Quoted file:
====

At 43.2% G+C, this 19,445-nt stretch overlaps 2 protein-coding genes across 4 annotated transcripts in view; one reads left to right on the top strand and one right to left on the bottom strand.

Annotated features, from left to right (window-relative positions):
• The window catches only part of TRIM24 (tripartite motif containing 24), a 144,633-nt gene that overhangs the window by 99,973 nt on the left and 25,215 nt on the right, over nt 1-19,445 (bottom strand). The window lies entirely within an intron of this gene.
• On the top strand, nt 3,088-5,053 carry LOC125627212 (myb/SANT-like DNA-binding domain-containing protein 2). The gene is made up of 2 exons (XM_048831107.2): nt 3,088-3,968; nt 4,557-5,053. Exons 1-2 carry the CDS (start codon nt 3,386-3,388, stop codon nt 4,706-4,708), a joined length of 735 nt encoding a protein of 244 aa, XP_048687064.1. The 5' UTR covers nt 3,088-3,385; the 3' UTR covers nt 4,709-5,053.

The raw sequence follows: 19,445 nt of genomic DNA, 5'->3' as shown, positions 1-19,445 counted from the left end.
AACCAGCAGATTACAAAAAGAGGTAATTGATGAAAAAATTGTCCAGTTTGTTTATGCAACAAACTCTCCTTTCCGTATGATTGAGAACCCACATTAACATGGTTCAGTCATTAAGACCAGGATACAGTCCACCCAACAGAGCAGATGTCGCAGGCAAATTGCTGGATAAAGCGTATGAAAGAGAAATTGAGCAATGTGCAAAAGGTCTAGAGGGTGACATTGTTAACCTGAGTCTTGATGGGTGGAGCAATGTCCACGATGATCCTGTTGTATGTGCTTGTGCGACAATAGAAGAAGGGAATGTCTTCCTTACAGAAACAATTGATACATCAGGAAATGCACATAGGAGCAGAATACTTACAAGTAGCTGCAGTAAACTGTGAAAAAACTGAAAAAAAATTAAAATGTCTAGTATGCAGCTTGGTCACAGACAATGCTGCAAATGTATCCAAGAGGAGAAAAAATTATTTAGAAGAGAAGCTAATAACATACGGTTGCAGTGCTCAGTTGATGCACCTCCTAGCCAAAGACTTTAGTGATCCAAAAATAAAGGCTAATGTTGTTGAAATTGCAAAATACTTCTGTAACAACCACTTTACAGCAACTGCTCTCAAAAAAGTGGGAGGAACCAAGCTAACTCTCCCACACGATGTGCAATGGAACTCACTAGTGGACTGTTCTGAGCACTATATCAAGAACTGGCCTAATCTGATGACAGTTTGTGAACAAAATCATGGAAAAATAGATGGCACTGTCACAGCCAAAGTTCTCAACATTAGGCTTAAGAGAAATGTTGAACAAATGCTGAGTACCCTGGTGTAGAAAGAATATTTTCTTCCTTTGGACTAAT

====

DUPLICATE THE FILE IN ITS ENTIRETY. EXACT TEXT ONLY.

At 43.2% G+C, this 19,445-nt stretch overlaps 2 protein-coding genes across 4 annotated transcripts in view; one reads left to right on the top strand and one right to left on the bottom strand.

Annotated features, from left to right (window-relative positions):
• The window catches only part of TRIM24 (tripartite motif containing 24), a 144,633-nt gene that overhangs the window by 99,973 nt on the left and 25,215 nt on the right, over nt 1-19,445 (bottom strand). The window lies entirely within an intron of this gene.
• On the top strand, nt 3,088-5,053 carry LOC125627212 (myb/SANT-like DNA-binding domain-containing protein 2). The gene is made up of 2 exons (XM_048831107.2): nt 3,088-3,968; nt 4,557-5,053. Exons 1-2 carry the CDS (start codon nt 3,386-3,388, stop codon nt 4,706-4,708), a joined length of 735 nt encoding a protein of 244 aa, XP_048687064.1. The 5' UTR covers nt 3,088-3,385; the 3' UTR covers nt 4,709-5,053.

The raw sequence follows: 19,445 nt of genomic DNA, 5'->3' as shown, positions 1-19,445 counted from the left end.
AACCAGCAGATTACAAAAAGAGGTAATTGATGAAAAAATTGTCCAGTTTGTTTATGCAACAAACTCTCCTTTCCGTATGATTGAGAACCCACATTAACATGGTTCAGTCATTAAGACCAGGATACAGTCCACCCAACAGAGCAGATGTCGCAGGCAAATTGCTGGATAAAGCGTATGAAAGAGAAATTGAGCAATGTGCAAAAGGTCTAGAGGGTGACATTGTTAACCTGAGTCTTGATGGGTGGAGCAATGTCCACGATGATCCTGTTGTATGTGCTTGTGCGACAATAGAAGAAGGGAATGTCTTCCTTACAGAAACAATTGATACATCAGGAAATGCACATAGGAGCAGAATACTTACAAGTAGCTGCAGTAAACTGTGAAAAAACTGAAAAAAAATTAAAATGTCTAGTATGCAGCTTGGTCACAGACAATGCTGCAAATGTATCCAAGAGGAGAAAAAATTATTTAGAAGAGAAGCTAATAACATACGGTTGCAGTGCTCAGTTGATGCACCTCCTAGCCAAAGACTTTAGTGATCCAAAAATAAAGGCTAATGTTGTTGAAATTGCAAAATACTTCTGTAACAACCACTTTACAGCAACTGCTCTCAAAAAAGTGGGAGGAACCAAGCTAACTCTCCCACACGATGTGCAATGGAACTCACTAGTGGACTGTTCTGAGCACTATATCAAGAACTGGCCTAATCTGATGACAGTTTGTGAACAAAATCATGGAAAAATAGATGGCACTGTCACAGCCAAAGTTCTCAACATTAGGCTTAAGAGAAATGTTGAACAAATGCTGAGTACCCTGGTGTAGAAAGAATATTTTCTTCCTTTGGACTAAT